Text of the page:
Most of the applicants for the ISAACS cannot afford to pay the full fee or cost of travel, board and lodging and need scholarship aide that Dr. Elkharrat raises internationally. Students selected for this specialized training come from countries in Eastern Europe, Africa, and Asia. Dr. Elkharrat invites professional addiction trainers willing to donate their time and travel to come to Egypt. They are provided free room and board and are lodged at the rehab center with the students* in this desert location so that ISAACS students and their instructors can interact with recovering Egyptian addicts and their family members undergoing treatment at the Center. Upon completion of the core curriculum requirements, ISAACS students return to their countries to start vital prevention and treatment programs. With a certificate of accreditation from the Florida-based NET Institute who then can proceed to apply for US-based addiction certification.; Claudia Varga of the GOAL St. Dimitri Affliate Project and Margaret Oketch of the GOAL SARAH Network Project are both graduates of ISAACS.

When she goes to Egypt, Dr. Webb teaches on 12-step Recovery, Addiction Prevention, Codependence in Family Systems issues, Post-Traumatic Stress, Intervention, and Genograms. This year ISAACS students hailed from Ghana, Kenya, Pakistan, and Egypt. Not only did they acquire knowledge about Codependence, the Intervention process, Post Traumatic Stress and Addiction, each student prepared and presented a personal Genogram and participated in 12-step Recovery Support groups as well as various group therapies effective in treating addicts.

The Freedom Program in Egypt now rehabilitates thousands of Heroin, Alcohol and other drug addicts each year and Narcotics Anonymous groups have mushroomed to sustain recovery. GOAL is privileged to be in a collaborative partnership with ISAACS.

*GOAL is in the process of inviting qualified addiction specialists to train in economically disadvantaged areas in the USA.


Jay Gilmer Esq. is a family man and attorney activist with a passion for helping others. Mr. Gilmer has been involved in various nonprofit organizations that are faith based including but not limited to Faith Works and The Goal Project.

He believes that his faith has been a solid and withstanding pillar on which his many accomplishments have been built. Among those many accomplishments, Mr. Gilmer has most recently obtained a position with The City of Pittsburgh, Pa Initiative to Reduce Crime, also known as (PIRC). Although he doesn’t wear a t-shirt that says “Ask me for advice: I have a heart for helping others,” Jay Gilmer believes that the knowledge he has gained throughout his career and lives are invaluable resources that can be passed on to others.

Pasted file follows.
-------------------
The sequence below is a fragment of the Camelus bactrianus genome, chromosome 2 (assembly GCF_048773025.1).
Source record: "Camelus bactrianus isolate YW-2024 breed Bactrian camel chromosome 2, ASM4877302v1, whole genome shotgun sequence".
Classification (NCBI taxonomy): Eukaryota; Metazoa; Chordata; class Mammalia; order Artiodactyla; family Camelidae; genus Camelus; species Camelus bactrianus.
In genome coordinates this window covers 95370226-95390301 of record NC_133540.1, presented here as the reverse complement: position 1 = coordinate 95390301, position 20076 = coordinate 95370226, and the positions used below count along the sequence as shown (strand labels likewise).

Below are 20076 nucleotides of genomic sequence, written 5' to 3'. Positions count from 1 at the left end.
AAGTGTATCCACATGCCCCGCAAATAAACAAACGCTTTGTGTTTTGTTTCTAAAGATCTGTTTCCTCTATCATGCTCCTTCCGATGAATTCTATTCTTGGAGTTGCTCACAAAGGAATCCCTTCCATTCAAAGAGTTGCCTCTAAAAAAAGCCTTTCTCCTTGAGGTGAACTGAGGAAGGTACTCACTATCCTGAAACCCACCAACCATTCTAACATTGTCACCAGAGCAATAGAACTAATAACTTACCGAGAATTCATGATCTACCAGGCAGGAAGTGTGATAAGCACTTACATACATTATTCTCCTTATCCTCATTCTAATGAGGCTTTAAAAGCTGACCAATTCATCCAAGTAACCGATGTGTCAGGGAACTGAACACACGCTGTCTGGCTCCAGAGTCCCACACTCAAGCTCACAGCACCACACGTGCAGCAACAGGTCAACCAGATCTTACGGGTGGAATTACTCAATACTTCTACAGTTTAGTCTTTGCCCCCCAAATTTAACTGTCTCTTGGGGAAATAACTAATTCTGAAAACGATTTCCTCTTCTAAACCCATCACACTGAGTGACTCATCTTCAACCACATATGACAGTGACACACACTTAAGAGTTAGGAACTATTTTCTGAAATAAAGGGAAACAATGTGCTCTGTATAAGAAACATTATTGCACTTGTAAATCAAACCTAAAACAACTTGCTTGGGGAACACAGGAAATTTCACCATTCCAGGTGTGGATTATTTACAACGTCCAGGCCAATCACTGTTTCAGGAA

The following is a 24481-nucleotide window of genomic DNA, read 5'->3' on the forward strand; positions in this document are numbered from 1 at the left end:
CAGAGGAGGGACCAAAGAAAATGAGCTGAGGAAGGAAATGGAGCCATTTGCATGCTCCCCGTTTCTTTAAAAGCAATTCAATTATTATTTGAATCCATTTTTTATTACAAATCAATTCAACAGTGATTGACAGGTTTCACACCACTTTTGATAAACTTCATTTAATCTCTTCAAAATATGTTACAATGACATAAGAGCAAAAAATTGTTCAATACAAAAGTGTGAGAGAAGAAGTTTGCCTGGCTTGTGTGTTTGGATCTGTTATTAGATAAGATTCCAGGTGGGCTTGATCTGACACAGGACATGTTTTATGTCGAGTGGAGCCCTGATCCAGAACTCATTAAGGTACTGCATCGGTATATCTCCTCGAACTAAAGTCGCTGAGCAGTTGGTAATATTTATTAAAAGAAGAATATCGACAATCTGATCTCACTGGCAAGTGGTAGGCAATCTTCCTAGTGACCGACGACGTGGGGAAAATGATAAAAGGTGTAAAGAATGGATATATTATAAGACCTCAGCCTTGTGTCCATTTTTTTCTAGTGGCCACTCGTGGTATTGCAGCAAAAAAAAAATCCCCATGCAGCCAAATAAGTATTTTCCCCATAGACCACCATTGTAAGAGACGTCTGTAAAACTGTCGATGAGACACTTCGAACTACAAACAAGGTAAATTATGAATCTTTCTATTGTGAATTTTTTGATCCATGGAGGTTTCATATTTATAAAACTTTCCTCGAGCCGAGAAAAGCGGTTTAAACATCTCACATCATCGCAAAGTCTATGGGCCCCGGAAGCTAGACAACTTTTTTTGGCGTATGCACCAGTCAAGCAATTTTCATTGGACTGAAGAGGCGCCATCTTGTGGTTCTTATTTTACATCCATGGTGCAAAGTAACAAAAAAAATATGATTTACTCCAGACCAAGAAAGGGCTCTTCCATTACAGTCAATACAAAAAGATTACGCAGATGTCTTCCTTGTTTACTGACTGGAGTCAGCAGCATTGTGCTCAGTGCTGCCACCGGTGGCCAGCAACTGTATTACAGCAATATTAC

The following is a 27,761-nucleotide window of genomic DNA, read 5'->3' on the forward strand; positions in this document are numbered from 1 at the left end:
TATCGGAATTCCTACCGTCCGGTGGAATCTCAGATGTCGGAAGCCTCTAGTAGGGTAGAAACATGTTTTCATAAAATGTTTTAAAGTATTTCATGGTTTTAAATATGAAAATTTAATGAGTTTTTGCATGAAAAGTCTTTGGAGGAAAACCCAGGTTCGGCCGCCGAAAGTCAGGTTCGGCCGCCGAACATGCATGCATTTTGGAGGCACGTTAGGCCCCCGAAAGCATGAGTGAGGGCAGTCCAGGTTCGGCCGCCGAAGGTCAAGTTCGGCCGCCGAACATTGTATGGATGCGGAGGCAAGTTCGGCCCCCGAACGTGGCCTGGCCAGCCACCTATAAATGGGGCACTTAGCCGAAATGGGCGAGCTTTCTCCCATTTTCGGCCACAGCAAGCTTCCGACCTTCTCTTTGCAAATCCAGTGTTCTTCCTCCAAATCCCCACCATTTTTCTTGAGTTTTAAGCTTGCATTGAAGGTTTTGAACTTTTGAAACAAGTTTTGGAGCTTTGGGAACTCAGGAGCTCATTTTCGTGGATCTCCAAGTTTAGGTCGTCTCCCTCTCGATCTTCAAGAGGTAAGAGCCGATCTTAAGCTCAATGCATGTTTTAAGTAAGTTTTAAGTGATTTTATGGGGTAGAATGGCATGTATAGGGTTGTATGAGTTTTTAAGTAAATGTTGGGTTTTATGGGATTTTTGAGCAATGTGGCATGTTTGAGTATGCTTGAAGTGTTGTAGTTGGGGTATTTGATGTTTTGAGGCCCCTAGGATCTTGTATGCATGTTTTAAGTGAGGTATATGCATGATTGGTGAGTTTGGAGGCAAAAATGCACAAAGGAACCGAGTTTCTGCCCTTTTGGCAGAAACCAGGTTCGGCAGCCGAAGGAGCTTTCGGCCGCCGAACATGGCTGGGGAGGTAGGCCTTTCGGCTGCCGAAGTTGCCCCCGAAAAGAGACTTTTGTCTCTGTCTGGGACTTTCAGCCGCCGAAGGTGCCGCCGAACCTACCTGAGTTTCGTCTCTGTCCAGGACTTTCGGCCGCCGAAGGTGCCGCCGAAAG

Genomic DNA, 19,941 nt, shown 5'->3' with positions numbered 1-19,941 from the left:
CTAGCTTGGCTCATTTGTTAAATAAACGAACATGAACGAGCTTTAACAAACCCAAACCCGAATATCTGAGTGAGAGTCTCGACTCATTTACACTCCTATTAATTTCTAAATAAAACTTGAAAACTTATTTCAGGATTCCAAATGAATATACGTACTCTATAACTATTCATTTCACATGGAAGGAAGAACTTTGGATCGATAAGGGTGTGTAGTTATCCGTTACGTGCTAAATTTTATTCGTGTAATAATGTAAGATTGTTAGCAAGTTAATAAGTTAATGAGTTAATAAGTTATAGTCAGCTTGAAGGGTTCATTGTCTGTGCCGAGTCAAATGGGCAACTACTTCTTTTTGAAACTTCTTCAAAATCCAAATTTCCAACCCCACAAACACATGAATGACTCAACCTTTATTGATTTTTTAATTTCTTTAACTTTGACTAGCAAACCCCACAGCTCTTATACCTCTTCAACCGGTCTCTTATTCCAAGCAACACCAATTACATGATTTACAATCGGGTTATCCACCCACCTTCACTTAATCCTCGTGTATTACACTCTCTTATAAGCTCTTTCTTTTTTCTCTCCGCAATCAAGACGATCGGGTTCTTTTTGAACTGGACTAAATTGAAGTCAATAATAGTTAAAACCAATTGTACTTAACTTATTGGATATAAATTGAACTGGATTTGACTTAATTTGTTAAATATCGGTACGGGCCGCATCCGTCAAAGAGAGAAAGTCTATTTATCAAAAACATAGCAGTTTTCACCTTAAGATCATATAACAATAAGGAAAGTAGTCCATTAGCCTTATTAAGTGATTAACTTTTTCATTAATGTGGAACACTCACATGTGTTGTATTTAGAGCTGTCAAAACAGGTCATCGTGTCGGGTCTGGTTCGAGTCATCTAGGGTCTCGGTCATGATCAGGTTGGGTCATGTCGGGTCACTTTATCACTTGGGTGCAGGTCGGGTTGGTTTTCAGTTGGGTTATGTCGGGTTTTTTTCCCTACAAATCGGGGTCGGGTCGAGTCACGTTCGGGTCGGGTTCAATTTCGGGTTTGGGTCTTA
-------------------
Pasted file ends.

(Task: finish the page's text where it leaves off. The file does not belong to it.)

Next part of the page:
Jay Gilmer Esq. believes that all the answers you seek in life can be found in the works, and knowledge of others. “Seek and you may find” is an appropriate philosophy that Mr. Gilmer applies to the work he does. Mr. Gilmer invests his time and his life’s work into helping to improve the lives of others through providing education and options to persons whom would have never discovered these resources otherwise.

Ultimately Mr. Gilmer believes that through educating others, he can assist them in achieving their goals. Mr. Gilmer encourages people to ask questions and seek solutions to problems that may impede their aspirations and goals. He takes pride in being an African American attorney because of the example that he sets for the children growing up in some of the urban communities of Pittsburgh, who may not see very many African Americans become attorneys. Mr. Gilmer believes it is also important for him to lead by example. He attributes his accomplishments and current position in life to God.

Mr. Gilmer expresses an enthusiasm to be involved with faith based initiatives because of the moral and common interests that everyone expresses within the organizations for which he is involved. Mr. Gilmer sees the Goal project as a growing and meaningful organization that over the next 10 years will expand and be more capable of reaching more places in the world through our message of recovery hope and learning.

Mr. Gilmer has much admiration for the works and contributions of Goal founder, Terry Webb. With her vision and dedication, Mr. Gilmer believes that Goal has grown and still continues to thrive through her efforts and belief in education and recovery. Mr. Gilmer encourages and is excited about the direction that GOAL is headed. He states that it is important for us to continue to do addition learning and leadership training in Africa because we can go where the governments cannot. Mr. Gilmer stated, “The government cannot love you, but we can” Mr. Gilmer is a attribute not only to the GOAL Project but to those he helps in the local communities as well the world through the Addiction Learning and Leadership work we do.

Friday, October 9, 2009

Membership Survey


As you know, things are movin' and a shakin' at GOAL! In an effort tobetter serve our supporters we have developed a survey.Please take time out to do our, very short survey on how we can a GOALMembership that is most beneficial to you.

Seriously, it will take less than 5 minutes!Here is the link: http://www.surveymonkey.com/s.aspx?sm=KzcVBIirT_2fhip59bOf6hoA_3d_3d


GOAL Project Staff